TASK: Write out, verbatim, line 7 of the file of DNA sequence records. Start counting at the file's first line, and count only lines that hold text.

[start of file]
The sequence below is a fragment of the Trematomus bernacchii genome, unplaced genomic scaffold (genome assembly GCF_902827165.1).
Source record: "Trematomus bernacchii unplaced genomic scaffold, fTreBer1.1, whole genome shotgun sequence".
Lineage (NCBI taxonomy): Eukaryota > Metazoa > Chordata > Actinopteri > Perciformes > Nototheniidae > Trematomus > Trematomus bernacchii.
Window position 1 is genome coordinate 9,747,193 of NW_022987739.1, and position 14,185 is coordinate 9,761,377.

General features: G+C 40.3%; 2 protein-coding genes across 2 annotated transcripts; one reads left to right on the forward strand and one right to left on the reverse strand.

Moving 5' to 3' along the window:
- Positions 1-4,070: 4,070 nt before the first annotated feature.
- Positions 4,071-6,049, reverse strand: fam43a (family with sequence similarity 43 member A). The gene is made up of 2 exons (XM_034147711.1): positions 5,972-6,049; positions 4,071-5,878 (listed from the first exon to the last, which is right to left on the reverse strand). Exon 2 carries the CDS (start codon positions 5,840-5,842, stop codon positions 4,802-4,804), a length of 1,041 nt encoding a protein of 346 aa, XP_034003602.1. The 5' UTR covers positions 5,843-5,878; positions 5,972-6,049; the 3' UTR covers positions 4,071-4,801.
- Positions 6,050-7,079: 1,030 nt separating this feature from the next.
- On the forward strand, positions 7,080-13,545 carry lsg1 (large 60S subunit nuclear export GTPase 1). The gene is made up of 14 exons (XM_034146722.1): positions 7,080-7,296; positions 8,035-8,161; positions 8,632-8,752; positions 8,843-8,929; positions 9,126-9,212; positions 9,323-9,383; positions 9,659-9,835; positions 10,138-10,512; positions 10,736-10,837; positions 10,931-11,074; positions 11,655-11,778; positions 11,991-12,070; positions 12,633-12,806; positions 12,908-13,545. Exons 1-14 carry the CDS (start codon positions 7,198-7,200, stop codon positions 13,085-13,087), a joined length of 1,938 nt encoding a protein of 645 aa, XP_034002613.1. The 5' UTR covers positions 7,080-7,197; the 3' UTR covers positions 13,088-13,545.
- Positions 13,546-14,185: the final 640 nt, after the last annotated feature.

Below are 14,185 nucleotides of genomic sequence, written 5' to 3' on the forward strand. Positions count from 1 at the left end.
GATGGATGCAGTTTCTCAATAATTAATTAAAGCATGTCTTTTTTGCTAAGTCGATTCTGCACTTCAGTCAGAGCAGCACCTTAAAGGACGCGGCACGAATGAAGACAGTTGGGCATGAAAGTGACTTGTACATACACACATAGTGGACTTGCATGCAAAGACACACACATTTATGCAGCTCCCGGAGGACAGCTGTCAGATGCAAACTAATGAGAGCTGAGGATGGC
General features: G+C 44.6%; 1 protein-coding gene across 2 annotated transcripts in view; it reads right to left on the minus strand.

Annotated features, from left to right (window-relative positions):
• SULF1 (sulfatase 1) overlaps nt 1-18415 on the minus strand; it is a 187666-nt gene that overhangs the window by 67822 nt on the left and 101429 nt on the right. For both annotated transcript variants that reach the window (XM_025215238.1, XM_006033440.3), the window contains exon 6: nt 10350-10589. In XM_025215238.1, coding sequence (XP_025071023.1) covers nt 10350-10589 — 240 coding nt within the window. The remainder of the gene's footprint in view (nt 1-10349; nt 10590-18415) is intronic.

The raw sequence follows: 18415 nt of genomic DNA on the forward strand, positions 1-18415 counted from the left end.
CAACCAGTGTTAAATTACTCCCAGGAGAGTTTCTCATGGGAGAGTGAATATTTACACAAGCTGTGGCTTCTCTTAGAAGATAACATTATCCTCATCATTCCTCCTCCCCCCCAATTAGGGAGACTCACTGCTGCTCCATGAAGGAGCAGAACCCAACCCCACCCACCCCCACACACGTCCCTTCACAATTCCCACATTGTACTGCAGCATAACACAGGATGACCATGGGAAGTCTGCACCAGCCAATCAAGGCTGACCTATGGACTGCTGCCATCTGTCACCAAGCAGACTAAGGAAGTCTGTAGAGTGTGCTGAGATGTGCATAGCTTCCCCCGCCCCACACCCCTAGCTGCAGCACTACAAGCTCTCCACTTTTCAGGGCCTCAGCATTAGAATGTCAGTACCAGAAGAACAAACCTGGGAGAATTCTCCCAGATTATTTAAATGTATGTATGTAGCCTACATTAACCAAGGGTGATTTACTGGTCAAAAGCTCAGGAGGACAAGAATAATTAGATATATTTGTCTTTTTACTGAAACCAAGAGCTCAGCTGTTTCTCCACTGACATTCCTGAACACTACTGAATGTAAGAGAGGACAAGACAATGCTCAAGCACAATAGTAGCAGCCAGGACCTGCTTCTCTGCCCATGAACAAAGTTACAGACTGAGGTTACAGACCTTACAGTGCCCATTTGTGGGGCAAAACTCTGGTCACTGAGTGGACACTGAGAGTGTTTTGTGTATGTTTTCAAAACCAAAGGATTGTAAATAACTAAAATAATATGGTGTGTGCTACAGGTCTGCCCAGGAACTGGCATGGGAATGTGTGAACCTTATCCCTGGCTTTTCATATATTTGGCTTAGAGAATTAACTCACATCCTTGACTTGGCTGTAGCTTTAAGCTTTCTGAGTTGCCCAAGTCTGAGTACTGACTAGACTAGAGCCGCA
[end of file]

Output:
- Positions 1-4,070: 4,070 nt before the first annotated feature.